Is it all bollix?

Ha, no, its not bollox, the problem is that nearly all of it works to differing degrees... It was explained to me that for training you are basically looking to do 2 things... Build functional threshold power (FTP), and develop your capabilities above your FTP.

There are so many ways to build FTP that it is all too easy to get confused by the different options out there. The brutal reality is that sports science has moved on, there are now more effective methods to build FTP than the old going out and smashing in long, easy miles. These 'new' methods won't burn you out by March, they aren't a substitute for base training, they are different methods for developing your 'base'

If you are not competing, if you are not time restricted, then in all reality there is probably no reason to change doing whatever you are doing.

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andyp [1605 posts] 4 years ago
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2 things.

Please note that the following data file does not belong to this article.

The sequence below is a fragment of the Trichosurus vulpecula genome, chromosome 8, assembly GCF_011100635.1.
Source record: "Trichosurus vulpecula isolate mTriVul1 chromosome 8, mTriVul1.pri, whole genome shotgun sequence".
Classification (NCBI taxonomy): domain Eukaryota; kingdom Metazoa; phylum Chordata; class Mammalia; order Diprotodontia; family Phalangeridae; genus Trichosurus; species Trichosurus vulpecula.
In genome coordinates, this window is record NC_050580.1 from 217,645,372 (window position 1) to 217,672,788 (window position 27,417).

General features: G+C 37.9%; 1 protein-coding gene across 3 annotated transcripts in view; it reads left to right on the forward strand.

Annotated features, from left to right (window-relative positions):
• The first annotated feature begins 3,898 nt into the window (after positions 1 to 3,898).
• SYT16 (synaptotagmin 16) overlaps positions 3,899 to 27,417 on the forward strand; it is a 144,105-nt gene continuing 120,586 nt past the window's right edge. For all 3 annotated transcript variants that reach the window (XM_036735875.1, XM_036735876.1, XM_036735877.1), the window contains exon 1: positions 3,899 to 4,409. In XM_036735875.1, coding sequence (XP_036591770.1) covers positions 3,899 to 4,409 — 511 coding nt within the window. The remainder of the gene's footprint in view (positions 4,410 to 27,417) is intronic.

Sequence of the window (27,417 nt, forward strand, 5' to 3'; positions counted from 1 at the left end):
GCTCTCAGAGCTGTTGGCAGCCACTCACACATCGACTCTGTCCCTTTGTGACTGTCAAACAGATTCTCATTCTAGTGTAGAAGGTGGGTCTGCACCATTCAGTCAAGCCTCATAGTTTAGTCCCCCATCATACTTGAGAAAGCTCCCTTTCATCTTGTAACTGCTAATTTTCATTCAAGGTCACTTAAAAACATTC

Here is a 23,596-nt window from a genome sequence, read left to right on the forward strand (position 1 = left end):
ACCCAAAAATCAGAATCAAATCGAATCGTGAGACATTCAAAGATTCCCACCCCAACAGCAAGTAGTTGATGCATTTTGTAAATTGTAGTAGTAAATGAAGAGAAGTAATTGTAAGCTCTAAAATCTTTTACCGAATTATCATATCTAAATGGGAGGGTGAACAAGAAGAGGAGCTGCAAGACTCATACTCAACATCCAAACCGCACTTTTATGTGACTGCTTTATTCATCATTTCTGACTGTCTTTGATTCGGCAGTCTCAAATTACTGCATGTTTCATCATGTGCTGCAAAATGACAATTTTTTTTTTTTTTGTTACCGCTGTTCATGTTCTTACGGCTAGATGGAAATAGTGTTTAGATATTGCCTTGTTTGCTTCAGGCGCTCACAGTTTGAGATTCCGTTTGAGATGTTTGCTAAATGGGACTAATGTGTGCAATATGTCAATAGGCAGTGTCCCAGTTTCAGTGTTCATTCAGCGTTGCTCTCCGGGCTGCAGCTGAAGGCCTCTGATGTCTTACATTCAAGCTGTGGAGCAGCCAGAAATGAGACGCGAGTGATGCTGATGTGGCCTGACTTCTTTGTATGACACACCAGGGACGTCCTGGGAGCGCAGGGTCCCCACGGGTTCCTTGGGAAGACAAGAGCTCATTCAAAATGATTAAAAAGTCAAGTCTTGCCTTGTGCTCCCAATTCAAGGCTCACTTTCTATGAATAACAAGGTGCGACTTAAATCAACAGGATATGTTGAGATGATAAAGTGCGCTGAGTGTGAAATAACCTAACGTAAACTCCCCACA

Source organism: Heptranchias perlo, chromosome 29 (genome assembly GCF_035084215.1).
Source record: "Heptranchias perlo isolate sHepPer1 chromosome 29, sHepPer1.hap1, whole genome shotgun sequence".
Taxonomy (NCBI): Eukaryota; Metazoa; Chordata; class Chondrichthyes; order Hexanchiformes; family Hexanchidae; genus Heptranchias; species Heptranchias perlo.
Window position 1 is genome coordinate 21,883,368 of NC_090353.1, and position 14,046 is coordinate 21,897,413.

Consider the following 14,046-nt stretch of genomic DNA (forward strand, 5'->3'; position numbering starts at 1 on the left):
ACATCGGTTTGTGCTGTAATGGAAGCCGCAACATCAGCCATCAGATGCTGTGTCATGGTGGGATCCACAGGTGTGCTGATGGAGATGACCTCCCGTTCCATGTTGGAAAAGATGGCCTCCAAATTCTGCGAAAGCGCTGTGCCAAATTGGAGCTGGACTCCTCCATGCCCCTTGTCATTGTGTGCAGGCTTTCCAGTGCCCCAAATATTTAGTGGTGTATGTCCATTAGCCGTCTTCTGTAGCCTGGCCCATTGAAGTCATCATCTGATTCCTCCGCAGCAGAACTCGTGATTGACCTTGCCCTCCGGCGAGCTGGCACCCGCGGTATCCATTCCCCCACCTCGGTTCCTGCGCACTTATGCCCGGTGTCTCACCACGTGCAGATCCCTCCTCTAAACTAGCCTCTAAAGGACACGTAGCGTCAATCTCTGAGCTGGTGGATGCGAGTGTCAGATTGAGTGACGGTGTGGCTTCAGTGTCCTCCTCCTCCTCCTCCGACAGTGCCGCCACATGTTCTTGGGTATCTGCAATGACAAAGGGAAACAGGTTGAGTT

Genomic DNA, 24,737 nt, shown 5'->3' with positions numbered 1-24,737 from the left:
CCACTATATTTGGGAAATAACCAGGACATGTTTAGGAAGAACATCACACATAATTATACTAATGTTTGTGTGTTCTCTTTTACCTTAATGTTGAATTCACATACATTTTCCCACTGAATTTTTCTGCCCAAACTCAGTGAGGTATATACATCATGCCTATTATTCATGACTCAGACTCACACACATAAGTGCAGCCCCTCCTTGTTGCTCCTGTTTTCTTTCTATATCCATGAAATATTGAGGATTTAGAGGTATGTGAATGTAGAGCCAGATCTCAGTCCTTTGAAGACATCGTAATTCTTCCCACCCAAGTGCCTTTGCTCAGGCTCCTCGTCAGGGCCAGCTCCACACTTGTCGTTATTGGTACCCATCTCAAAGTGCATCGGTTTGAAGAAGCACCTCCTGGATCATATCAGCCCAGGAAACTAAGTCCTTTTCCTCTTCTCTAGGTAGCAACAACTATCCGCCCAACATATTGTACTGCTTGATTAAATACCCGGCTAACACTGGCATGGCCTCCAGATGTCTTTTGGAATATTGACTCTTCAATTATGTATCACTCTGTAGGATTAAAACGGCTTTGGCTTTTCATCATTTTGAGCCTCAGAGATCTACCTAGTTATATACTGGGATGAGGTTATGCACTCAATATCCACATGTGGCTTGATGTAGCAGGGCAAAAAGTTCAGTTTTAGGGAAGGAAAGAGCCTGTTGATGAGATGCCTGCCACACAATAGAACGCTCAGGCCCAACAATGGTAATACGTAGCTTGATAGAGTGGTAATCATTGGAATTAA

1) Calories in vs calories out works *in a closed system*. We are complex beings, not bomb calorimeters.

'It's not a fair comparison, people don't ride steady for 30 minutes on a Sunday, they ride for 4-5 hours. Neither is it possible to do intervals for 4-5 hours instead as the intensity is too high. So 30 minutes of intervals uses more calories than 30 minutes of steady exercise? Shocker...'

On a purely semantic point - quite. Saying that intervals burn more than steady state, without qualifying it, is like saying that minnows are bigger than sharks. Which of course is true if you then specify that you are talking about a fully-grown minnow, and a dogfish which is still inside its egg case.

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Jimmy Ray Will [1031 posts] 4 years ago
1 like

As I understood it, in the highlighted example, the steady state riders were measured to have burnt more calories completing the sessions than the interval group... however from long term monitoring, the riders doing the high intensity efforts had lost more body fat.